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Nutrition
is at the core of
everything your body
does for you.

From health to sickness,
from energy to lethargy,
from happiness to depression –
the necessary nutrients your cells
receive or do not receive affect
everything about you. If only one cell
in your body is deprived, it slowly affects
the rest of you.

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How should you
clean your teeth?
Let me count the ways!
When I was a kid
going to the dentist,
my dentist always told me
I had to brush harder.
What did that mean?
When my family moved to another city,
my new dentist told me totally different
things about brushing my teeth.
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INTERESTED,
BUT NEED TO KNOW
A LITTLE MORE?
Use the handy contact form and
I’ll get back to you soon.
While I cannot answer
treatment-specific questions,
I can respond to your general concerns!
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Mary, Mary, Quite Contrary,
How Does Your Gut Garden Grow?

      Alvin H. Danenberg, DDS     Nutritional Periodontist
      June 16, 2016  

 
 
     
 

Mary, Mary, Quite Contrary, How Does Your Gut Garden GrowDo you have a green thumb? Do you know how to make flowers grow in your garden? Simple! Provide water, sunshine, and necessary nutrients – and the flowers will please you with their blooms. Also critical: don’t add anything toxic that could kill them.

 

How about your gut? Do you know how to make the healthy bacteria in your gut grow and flourish? You need to feed them what they need. You also need to keep any toxic substances out. A healthy gut will help your mouth stay healthy. Remember, your mouth is not an island unto itself. A healthy gut will reward your body immensely.

 

A major food source for a healthy gut garden is fiber – various types of fermentable fibers. Basically, these fibers are abundant in fruits and vegetables. Bacteria ferment these fibers and produce many substances that benefit not only the bacteria but also your body. But, some foods can damage the critical balance of bacteria in the gut. Some foods could be toxic to the healthy growth of the garden in your gut.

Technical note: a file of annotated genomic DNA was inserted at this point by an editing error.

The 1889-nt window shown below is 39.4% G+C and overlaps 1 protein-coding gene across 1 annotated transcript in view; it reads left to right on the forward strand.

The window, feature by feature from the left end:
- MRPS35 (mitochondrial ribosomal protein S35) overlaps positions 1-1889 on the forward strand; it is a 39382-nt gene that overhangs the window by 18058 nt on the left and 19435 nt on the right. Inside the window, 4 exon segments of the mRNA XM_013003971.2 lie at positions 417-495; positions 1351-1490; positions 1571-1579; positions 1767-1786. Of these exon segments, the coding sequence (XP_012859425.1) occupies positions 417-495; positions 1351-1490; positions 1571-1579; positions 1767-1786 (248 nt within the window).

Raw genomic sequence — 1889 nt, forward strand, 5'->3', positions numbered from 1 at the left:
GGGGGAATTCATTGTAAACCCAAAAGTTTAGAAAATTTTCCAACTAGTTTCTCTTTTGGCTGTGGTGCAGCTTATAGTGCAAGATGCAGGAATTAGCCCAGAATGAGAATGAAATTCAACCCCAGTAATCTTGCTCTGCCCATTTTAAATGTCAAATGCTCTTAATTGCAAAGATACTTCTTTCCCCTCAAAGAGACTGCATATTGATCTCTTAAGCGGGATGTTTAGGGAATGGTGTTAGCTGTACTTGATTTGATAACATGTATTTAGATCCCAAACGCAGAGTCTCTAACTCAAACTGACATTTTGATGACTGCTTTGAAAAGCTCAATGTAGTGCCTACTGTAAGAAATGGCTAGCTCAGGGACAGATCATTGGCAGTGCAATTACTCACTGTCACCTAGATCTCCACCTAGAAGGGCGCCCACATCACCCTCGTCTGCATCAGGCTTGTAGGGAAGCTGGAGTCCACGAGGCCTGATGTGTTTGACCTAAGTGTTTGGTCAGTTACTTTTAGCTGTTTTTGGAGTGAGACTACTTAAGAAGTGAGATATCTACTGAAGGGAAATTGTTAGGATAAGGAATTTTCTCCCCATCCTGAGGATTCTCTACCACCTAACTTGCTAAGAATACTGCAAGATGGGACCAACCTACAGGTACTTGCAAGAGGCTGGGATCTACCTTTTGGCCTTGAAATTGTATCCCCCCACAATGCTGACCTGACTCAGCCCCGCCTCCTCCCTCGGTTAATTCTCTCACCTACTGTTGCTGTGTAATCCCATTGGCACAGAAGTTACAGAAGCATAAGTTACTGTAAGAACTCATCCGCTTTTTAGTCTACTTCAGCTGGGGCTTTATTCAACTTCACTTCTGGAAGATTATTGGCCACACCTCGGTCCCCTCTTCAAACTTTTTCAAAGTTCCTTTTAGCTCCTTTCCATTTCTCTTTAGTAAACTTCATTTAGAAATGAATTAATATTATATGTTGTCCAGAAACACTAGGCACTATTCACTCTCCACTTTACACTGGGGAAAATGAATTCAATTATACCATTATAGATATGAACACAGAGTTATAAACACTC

Here is a peer-reviewed paper, which I discussed in past articles. It shows how the choice of food can make a difference in the bacteria living in the mouths of this group of people.

 

The Study: This report was published in the Journal of Periodontology back in 2009. It tells an interesting tale. Ten individuals in Switzerland were challenged to eat foods that were only available in that area of Switzerland 5,700 years ago. These foods obviously were not processed foods. They were foods that could be fished, hunted, and gathered from the immediate area. The experiment lasted 4 weeks. At the beginning of the trial, the types of bacteria around their teeth were cultured, the degree of gum bleeding around their teeth was noted, and the depths of gum pockets were measured. Oh, by the way, the participants could not brush or floss for the entire 4-week experiment. Guess what happened?

 

The Results: At the end of the investigation, areas of gum bleeding decreased and gum pockets decreased – all statistically significant. The accumulation of dental plaque grew to a large amount, but the types of bacteria in the plaque were not virulent. The bacteria that would cause gum disease and tooth decay declined! How could that be? (And by the way, the participants lost about 5-7 pounds each, and their average blood pressure declined.)

 

The Reasons: The bacteria in the gut were nourished by healthy foods and natural fibers, which these primal foods provided. There was no contamination by toxic substances in this diet or lifestyle. The healthy bacteria balance in the gut supported a healthy bacteria balance in the mouth, while the entire body benefited.

 

Take Home Message: There is a way to naturally feed the garden in your gut, which has a profound effect on the health of your body. Eating primal foods and avoiding processed foods make the difference.

 

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